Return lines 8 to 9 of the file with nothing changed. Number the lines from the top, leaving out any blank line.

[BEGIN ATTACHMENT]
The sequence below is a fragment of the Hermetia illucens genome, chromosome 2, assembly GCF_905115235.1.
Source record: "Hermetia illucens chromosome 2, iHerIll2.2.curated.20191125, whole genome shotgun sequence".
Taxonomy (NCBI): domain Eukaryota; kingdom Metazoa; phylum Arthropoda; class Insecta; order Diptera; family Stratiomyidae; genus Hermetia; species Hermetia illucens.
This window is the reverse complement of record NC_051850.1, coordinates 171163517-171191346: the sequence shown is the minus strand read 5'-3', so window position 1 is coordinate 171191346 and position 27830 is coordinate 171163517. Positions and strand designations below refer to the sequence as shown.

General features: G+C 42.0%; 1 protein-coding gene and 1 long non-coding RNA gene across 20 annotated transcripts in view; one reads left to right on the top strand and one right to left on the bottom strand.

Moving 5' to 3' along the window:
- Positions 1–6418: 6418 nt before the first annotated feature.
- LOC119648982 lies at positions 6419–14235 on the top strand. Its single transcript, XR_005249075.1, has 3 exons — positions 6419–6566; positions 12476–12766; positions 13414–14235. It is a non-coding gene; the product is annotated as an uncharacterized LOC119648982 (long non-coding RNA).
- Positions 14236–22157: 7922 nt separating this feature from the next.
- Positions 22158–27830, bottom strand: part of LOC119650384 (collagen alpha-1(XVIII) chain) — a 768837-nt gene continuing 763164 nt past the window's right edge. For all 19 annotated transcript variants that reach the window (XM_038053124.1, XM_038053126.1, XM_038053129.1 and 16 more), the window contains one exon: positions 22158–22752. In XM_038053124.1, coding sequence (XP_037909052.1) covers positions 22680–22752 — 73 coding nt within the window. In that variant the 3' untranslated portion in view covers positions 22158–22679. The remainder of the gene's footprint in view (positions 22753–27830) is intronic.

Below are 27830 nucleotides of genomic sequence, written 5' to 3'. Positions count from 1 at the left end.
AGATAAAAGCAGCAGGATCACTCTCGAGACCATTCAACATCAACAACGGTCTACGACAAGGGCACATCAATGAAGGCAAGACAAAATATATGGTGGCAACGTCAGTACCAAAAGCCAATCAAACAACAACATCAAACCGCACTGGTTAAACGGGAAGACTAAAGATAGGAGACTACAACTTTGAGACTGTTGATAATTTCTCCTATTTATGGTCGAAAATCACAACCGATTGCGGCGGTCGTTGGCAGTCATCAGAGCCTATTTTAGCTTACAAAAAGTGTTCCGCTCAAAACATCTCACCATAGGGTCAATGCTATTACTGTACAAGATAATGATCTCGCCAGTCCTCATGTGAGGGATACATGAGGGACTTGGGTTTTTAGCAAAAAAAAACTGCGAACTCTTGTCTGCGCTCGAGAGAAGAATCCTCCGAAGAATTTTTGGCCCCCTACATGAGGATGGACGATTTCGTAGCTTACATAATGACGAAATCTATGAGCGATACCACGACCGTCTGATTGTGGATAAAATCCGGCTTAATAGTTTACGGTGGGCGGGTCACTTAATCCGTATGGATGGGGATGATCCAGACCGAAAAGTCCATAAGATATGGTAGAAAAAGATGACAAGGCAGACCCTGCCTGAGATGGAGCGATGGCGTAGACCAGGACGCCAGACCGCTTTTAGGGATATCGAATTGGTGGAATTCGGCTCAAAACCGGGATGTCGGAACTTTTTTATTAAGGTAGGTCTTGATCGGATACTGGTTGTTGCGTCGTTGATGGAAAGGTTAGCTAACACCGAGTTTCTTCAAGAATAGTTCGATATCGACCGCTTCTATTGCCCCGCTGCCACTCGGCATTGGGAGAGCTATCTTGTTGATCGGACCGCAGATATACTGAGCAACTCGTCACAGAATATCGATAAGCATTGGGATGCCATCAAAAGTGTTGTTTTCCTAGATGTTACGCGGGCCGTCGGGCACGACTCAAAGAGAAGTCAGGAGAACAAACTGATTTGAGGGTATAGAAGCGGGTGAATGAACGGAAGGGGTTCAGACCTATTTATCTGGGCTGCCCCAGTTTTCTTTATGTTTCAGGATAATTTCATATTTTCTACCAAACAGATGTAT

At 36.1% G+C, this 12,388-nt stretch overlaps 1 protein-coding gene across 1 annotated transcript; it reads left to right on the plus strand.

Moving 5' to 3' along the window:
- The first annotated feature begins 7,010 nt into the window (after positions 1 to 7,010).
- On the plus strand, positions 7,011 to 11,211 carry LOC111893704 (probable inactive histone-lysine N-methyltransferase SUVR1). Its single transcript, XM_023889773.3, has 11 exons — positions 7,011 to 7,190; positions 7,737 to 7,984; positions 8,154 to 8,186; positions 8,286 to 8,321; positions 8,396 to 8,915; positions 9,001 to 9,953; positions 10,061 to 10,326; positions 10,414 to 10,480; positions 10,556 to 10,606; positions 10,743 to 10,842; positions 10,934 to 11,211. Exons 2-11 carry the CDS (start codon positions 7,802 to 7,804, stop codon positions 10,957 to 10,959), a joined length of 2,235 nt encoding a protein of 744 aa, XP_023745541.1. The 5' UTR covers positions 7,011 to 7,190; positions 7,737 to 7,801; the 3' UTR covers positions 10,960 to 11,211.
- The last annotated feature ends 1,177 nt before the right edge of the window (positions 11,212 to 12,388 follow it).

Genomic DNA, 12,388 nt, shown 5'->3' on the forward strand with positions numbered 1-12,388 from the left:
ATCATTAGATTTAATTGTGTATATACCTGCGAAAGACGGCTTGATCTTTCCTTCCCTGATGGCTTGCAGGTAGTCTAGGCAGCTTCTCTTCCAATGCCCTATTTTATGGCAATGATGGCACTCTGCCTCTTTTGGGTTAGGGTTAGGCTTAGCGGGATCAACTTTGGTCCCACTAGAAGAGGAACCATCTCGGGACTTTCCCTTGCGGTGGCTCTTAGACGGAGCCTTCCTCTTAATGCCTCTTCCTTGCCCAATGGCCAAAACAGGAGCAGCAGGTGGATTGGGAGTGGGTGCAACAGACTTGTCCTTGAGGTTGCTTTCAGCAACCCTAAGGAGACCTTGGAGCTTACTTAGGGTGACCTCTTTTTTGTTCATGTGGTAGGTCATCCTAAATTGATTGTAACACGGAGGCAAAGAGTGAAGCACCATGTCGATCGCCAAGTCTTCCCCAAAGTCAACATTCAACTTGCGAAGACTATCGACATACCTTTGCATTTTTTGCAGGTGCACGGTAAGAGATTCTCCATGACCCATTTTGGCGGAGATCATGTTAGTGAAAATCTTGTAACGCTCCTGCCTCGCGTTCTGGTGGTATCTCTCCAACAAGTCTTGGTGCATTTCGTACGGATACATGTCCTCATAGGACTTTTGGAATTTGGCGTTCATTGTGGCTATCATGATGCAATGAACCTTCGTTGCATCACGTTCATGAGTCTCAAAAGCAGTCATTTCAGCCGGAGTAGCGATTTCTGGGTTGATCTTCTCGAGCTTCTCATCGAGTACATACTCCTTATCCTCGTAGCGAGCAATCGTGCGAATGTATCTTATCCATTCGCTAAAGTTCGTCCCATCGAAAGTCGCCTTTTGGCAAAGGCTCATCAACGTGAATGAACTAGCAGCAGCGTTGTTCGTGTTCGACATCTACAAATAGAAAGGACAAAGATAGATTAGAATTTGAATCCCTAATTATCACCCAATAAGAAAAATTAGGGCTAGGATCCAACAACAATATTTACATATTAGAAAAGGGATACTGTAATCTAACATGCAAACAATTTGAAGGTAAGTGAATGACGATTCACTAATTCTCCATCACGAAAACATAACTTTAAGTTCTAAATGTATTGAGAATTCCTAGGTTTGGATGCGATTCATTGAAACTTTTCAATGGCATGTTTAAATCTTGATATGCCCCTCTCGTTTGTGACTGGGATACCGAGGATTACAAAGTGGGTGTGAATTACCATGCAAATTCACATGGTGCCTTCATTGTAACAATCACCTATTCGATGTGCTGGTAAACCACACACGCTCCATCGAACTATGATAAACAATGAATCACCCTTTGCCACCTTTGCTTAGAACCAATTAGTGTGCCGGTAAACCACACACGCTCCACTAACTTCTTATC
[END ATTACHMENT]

- LOC119648982 lies at positions 6419–14235 on the top strand. Its single transcript, XR_005249075.1, has 3 exons — positions 6419–6566; positions 12476–12766; positions 13414–14235. It is a non-coding gene; the product is annotated as an uncharacterized LOC119648982 (long non-coding RNA).
- Positions 14236–22157: 7922 nt separating this feature from the next.